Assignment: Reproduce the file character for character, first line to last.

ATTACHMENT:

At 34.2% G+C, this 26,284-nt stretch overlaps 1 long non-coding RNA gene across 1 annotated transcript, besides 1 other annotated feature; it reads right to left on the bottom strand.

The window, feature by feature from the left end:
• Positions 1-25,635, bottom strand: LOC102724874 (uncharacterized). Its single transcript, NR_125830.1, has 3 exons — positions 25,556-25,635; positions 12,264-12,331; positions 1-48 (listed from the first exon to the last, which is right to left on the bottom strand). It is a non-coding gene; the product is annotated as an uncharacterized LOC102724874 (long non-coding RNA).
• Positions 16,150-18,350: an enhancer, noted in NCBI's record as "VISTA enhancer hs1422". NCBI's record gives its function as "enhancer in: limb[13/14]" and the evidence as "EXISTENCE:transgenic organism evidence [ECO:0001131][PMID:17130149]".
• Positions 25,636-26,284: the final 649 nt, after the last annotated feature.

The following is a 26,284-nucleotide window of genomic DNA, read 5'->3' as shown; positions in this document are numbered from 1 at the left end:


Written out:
At 34.2% G+C, this 26,284-nt stretch overlaps 1 long non-coding RNA gene across 1 annotated transcript, besides 1 other annotated feature; it reads right to left on the bottom strand.

The window, feature by feature from the left end:
• Positions 1-25,635, bottom strand: LOC102724874 (uncharacterized). Its single transcript, NR_125830.1, has 3 exons — positions 25,556-25,635; positions 12,264-12,331; positions 1-48 (listed from the first exon to the last, which is right to left on the bottom strand). It is a non-coding gene; the product is annotated as an uncharacterized LOC102724874 (long non-coding RNA).
• Positions 16,150-18,350: an enhancer, noted in NCBI's record as "VISTA enhancer hs1422". NCBI's record gives its function as "enhancer in: limb[13/14]" and the evidence as "EXISTENCE:transgenic organism evidence [ECO:0001131][PMID:17130149]".
• Positions 25,636-26,284: the final 649 nt, after the last annotated feature.

The following is a 26,284-nucleotide window of genomic DNA, read 5'->3' as shown; positions in this document are numbered from 1 at the left end: